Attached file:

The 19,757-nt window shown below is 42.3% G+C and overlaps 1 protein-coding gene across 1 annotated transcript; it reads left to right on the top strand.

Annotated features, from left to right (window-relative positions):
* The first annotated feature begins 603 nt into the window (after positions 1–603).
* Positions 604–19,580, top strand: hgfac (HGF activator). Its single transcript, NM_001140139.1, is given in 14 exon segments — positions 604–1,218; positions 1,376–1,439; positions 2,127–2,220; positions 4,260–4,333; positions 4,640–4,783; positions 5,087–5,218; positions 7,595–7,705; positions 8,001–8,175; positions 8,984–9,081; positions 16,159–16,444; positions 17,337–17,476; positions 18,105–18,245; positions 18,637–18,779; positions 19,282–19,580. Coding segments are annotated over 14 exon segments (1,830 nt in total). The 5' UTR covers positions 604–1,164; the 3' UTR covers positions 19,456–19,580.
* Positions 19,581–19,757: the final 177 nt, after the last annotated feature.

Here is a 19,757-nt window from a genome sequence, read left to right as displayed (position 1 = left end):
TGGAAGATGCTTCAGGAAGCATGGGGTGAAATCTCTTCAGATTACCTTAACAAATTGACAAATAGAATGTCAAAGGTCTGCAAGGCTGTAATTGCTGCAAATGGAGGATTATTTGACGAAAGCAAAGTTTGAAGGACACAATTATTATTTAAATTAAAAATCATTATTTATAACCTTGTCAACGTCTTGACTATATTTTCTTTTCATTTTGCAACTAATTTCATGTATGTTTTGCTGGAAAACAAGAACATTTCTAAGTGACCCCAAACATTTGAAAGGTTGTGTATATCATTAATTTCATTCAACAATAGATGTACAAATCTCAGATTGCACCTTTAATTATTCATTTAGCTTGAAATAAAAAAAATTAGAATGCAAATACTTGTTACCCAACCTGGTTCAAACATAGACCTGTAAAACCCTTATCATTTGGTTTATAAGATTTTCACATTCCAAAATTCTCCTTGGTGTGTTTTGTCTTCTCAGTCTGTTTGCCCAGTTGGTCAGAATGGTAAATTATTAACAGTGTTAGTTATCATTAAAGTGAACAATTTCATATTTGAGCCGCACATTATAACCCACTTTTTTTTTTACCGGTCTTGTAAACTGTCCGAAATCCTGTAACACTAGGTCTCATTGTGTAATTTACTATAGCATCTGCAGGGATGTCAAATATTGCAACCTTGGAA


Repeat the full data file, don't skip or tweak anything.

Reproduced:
The 19,757-nt window shown below is 42.3% G+C and overlaps 1 protein-coding gene across 1 annotated transcript; it reads left to right on the top strand.

Annotated features, from left to right (window-relative positions):
* The first annotated feature begins 603 nt into the window (after positions 1–603).
* Positions 604–19,580, top strand: hgfac (HGF activator). Its single transcript, NM_001140139.1, is given in 14 exon segments — positions 604–1,218; positions 1,376–1,439; positions 2,127–2,220; positions 4,260–4,333; positions 4,640–4,783; positions 5,087–5,218; positions 7,595–7,705; positions 8,001–8,175; positions 8,984–9,081; positions 16,159–16,444; positions 17,337–17,476; positions 18,105–18,245; positions 18,637–18,779; positions 19,282–19,580. Coding segments are annotated over 14 exon segments (1,830 nt in total). The 5' UTR covers positions 604–1,164; the 3' UTR covers positions 19,456–19,580.
* Positions 19,581–19,757: the final 177 nt, after the last annotated feature.

Here is a 19,757-nt window from a genome sequence, read left to right as displayed (position 1 = left end):
TGGAAGATGCTTCAGGAAGCATGGGGTGAAATCTCTTCAGATTACCTTAACAAATTGACAAATAGAATGTCAAAGGTCTGCAAGGCTGTAATTGCTGCAAATGGAGGATTATTTGACGAAAGCAAAGTTTGAAGGACACAATTATTATTTAAATTAAAAATCATTATTTATAACCTTGTCAACGTCTTGACTATATTTTCTTTTCATTTTGCAACTAATTTCATGTATGTTTTGCTGGAAAACAAGAACATTTCTAAGTGACCCCAAACATTTGAAAGGTTGTGTATATCATTAATTTCATTCAACAATAGATGTACAAATCTCAGATTGCACCTTTAATTATTCATTTAGCTTGAAATAAAAAAAATTAGAATGCAAATACTTGTTACCCAACCTGGTTCAAACATAGACCTGTAAAACCCTTATCATTTGGTTTATAAGATTTTCACATTCCAAAATTCTCCTTGGTGTGTTTTGTCTTCTCAGTCTGTTTGCCCAGTTGGTCAGAATGGTAAATTATTAACAGTGTTAGTTATCATTAAAGTGAACAATTTCATATTTGAGCCGCACATTATAACCCACTTTTTTTTTTACCGGTCTTGTAAACTGTCCGAAATCCTGTAACACTAGGTCTCATTGTGTAATTTACTATAGCATCTGCAGGGATGTCAAATATTGCAACCTTGGAA